Not Cool Walmart

As the nation’s largest retailer, second-largest corporation, and largest private employed (with 1.3 million workers), Wal-Mart Stores Inc. (Walmart) made headlines this past year at an unprecedented rate. And, all too often, those headlines revolved around Walmart’s infamously rampant questionable employment practices. According to Workplace Fairness, stories persist about Walmart’s wage law violations, inadequate health care, exploitation of workers, and the retailer’s anti-union stance. Altogether, some 5,000 lawsuits are filed against Wal-Mart each year, or roughly 17 suits per working day.

Walmart has recently updated its worker accommodation policy to explicitly make women eligible for reasonable accommodations for any female employee who experiences temporary disability caused by pregnancy. Ms. Magazine notes that this major policy update was a response to a class action lawsuit filed by A Better Balance and the National Women’s Law Center. Although it finally puts Walmart in compliance with the Americans with Disabilities Act, many advocates argue that the new policy might still allow discrimination against pregnant workers. While the policy change is a step in the right direction, it is not inclusive of women who may not have a disabling pregnancy-related injury, but still need reasonable accommodation in order to maintain a healthy pregnancy.

Dina Bakst, co-founder and co-president of A Better Balance, expresses, “While we are enthusiastic about this policy change, it does not go far enough…Over and over again, Walmart has failed to accommodate pregnant workers.” This is a huge problem. Imagine a pregnant woman working long hours, climbing tall ladders, and going most of the workday without drinking enough water. It is no secret that Walmart’s workplace practices are beyond questionable—this is an aspect of their employee mistreatment that needs to be addressed.

Earlier this year, a complaint was filed against the superstore that suspected Walmart of maintaining a nationwide policy and practice that discriminates against pregnant women. The root of the complaint revolved around a seven-months pregnant Walmart sales associate who had been forced to take unpaid leave. The associate explains: “Three months before my baby was born, Walmart forced me out the door.” She said, “I was doing my job as a sales associate just as I had been for months, but suddenly I lost the paycheck that my family was counting on…simply because I was pregnant.”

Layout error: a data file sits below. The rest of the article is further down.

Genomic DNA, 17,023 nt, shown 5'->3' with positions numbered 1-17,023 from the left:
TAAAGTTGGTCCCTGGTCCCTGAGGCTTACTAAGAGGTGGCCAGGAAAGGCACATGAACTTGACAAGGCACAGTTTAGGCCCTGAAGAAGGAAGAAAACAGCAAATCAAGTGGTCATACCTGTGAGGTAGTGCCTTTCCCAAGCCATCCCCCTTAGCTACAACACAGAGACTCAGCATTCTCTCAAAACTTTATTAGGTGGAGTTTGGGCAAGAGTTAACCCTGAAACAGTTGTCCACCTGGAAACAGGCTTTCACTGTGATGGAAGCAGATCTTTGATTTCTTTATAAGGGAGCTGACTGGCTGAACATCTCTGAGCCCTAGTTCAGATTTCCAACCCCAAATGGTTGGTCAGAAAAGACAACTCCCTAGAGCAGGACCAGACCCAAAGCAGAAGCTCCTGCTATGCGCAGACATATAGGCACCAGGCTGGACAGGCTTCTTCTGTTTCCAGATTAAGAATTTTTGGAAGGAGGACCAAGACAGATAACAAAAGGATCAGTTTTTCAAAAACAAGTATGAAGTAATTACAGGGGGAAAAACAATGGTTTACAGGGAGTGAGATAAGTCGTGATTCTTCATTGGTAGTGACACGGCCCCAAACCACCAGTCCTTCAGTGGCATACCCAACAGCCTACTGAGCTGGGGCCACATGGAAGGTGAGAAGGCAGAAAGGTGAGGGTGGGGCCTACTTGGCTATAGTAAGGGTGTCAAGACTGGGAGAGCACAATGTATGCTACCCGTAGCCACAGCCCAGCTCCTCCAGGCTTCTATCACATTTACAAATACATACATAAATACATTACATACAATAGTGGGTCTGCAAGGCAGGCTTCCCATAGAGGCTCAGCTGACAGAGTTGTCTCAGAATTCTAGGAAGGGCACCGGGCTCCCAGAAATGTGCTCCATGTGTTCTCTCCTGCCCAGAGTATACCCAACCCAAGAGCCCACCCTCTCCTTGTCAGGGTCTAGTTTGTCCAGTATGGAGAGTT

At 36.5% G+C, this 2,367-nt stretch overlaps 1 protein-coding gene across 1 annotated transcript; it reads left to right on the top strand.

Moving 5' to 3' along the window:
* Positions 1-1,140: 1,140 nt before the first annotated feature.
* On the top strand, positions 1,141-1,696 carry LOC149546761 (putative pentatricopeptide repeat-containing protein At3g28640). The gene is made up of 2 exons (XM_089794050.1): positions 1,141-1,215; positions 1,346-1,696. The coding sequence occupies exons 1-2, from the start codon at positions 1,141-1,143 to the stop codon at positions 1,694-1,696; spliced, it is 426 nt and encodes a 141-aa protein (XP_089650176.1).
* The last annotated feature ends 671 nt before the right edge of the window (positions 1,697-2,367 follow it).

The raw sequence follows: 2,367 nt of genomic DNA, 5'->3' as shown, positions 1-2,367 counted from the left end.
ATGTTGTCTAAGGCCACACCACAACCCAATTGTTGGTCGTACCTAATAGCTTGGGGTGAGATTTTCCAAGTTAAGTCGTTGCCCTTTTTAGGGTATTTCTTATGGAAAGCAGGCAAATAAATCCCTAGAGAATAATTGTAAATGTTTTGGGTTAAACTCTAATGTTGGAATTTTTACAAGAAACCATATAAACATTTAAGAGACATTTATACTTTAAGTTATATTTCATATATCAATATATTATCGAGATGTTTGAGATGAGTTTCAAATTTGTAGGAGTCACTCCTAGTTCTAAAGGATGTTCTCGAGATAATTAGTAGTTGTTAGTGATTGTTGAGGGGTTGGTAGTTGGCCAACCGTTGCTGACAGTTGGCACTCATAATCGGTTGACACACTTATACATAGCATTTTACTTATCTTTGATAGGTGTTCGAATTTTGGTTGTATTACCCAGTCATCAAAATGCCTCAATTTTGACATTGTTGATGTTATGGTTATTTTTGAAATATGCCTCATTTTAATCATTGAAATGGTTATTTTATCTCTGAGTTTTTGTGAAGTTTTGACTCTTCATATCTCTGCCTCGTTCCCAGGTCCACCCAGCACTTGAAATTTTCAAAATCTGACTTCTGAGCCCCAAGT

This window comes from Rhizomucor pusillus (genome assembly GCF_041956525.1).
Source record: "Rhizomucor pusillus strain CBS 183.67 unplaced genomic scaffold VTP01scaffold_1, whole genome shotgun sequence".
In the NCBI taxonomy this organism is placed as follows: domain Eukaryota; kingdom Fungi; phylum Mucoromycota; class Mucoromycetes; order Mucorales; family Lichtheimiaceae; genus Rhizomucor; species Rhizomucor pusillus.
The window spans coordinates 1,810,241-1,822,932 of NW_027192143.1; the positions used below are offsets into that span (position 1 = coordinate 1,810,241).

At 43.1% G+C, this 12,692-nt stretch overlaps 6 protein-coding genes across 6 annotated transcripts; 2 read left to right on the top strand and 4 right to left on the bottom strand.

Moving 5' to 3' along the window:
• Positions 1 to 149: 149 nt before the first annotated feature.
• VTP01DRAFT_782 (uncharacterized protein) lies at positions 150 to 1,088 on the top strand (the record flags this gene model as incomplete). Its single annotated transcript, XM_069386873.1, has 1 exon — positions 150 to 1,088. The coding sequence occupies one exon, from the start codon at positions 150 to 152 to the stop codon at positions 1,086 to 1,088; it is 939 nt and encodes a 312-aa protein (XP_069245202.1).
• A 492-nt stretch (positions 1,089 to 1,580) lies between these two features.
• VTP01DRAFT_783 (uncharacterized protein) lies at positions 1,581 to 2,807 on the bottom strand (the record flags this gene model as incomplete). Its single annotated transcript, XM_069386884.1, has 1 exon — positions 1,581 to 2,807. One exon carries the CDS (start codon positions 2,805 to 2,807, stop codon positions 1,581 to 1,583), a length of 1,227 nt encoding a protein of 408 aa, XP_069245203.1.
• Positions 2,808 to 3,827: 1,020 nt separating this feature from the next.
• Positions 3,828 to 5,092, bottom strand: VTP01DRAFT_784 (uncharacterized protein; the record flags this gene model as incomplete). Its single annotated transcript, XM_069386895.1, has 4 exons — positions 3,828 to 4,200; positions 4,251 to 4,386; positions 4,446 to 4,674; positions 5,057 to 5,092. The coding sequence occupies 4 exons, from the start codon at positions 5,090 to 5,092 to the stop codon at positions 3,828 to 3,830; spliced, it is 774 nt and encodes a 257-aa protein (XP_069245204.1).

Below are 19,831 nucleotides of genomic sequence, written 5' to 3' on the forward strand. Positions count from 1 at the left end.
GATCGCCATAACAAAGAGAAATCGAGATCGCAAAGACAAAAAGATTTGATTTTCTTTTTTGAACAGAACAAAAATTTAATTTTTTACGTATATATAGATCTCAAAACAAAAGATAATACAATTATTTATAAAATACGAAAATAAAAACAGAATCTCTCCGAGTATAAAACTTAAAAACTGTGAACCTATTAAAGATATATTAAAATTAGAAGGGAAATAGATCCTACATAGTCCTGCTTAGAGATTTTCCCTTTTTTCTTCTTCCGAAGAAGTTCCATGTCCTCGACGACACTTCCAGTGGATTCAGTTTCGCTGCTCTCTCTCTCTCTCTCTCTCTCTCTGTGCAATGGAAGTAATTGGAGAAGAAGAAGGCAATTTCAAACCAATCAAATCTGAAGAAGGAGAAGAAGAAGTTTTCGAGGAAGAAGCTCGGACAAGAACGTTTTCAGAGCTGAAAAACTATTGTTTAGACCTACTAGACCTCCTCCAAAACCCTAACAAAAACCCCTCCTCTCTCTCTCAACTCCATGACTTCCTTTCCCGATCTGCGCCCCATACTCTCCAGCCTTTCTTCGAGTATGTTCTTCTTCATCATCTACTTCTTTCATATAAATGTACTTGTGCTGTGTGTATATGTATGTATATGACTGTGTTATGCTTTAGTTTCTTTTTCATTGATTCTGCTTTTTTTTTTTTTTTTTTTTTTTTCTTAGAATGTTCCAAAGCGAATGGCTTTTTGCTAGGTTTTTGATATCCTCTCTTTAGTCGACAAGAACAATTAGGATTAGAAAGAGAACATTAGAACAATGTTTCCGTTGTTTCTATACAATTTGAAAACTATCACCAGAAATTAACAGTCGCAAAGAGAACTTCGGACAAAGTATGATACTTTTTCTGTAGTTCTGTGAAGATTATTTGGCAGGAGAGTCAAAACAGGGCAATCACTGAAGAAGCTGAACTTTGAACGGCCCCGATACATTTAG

This issue brings attention to a universal and growing problem in the world, particularly the United States. Complaints about discrimination against pregnant women in the U.S. has increased by 71% from 1992-2011. In 2010-2012 alone, the U.S. Equal Employment Opportunity Commission (EEOC) received approximately 12,000 of related complaints.

Question: If it’s against the law to fire an employee for being pregnant, then why are women being forced to take unpaid leave during their pregnancy, or worse, being fired for requested accommodations requested by physicians? Two words: not cool.

The version of feminism that I choose to stand behind pledges and fights for equality. This persistent discrimination against pregnant workers is, quite frankly, bullshit. I’m calling you out, Walmart.

Thankfully, more steps are being taken to battle this abhorrent discrimination. In May 2013, the Pregnant Workers Fairness Act was introduced in both the House of Representatives and Senate. Among other things, the act would prohibit an employer from forcing a pregnant employee to use unpaid leave if she is able to work with a reasonable accommodation. Find out more about how you can get involved here: 

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Help stop this debauchery before it becomes more widespread than it already is. 

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